Cecil E. Bryan, the architect who built our magnificent Mountain View Mausoleum, became famous for designing over 80 mausoleums in seventeen states. Born in Illinois, he apprenticed with Frank Lloyd Wright for a year, then with master bridge designer Ralph Modjeski.
In 1912 Bryan joined the International Mausoleum Company and became an eloquent proselytizer for the adoption of the “Community Mausoleum,” a building type introduced in the early 20th century as a modern, sanitary, way to replace the cemetery, which he claimed wasted valuable land and were a maintenance nightmare. In his own words:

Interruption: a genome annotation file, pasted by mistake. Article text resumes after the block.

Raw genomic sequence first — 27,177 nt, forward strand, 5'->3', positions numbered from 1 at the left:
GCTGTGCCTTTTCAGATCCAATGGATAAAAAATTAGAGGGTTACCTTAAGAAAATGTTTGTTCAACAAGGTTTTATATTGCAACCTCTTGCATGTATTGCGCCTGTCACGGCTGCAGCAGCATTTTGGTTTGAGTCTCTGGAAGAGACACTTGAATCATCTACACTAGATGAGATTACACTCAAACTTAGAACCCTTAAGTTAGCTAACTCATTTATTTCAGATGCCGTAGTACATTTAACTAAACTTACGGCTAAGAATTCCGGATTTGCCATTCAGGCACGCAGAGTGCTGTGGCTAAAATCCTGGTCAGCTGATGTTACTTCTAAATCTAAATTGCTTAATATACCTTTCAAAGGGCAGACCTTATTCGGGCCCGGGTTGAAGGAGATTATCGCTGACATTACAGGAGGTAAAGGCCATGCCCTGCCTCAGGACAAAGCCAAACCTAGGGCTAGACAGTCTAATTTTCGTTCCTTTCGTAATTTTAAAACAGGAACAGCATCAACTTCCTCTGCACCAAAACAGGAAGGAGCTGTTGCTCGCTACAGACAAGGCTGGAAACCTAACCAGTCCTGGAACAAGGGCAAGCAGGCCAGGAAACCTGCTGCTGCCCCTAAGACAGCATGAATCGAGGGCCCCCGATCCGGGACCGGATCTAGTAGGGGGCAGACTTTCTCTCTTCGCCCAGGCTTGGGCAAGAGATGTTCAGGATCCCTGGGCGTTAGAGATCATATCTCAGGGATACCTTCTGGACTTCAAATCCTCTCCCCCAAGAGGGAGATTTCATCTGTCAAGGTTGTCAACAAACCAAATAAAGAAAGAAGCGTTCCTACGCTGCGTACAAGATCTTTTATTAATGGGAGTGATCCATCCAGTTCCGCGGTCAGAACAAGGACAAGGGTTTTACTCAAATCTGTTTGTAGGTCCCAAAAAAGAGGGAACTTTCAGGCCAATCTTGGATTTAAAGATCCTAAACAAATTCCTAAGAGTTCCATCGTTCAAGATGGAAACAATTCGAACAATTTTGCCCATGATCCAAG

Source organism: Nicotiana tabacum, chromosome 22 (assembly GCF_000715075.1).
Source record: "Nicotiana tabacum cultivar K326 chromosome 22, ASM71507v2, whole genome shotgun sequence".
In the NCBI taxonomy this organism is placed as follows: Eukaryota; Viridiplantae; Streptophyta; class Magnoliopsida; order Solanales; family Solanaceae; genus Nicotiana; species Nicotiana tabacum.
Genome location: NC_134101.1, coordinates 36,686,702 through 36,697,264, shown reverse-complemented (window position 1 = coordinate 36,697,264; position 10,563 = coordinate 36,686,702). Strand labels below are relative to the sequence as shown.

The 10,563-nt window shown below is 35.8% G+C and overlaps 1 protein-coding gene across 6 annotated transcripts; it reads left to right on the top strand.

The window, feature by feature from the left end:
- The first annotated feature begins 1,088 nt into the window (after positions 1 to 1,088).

“The Community Mausoleum is built to last forever. Constructed of the solidest material, put together with the most punctilious workmanship, it is designed to be as permanent as any work of man can be. Our children’s children shall see the respect we have for our Beloved. It shall inspire them to greater, still more beautiful memorials, as we have seen inspired by the great memorials of antiquity.”
Bryan pronounced Altadena’s Mountain View Mausoleum his finest achievement. At some point he moved to Altadena with his family, and at his death he was laid to rest in a marble sarcophagus in a prominent location he reserved for himself in the building he had designed.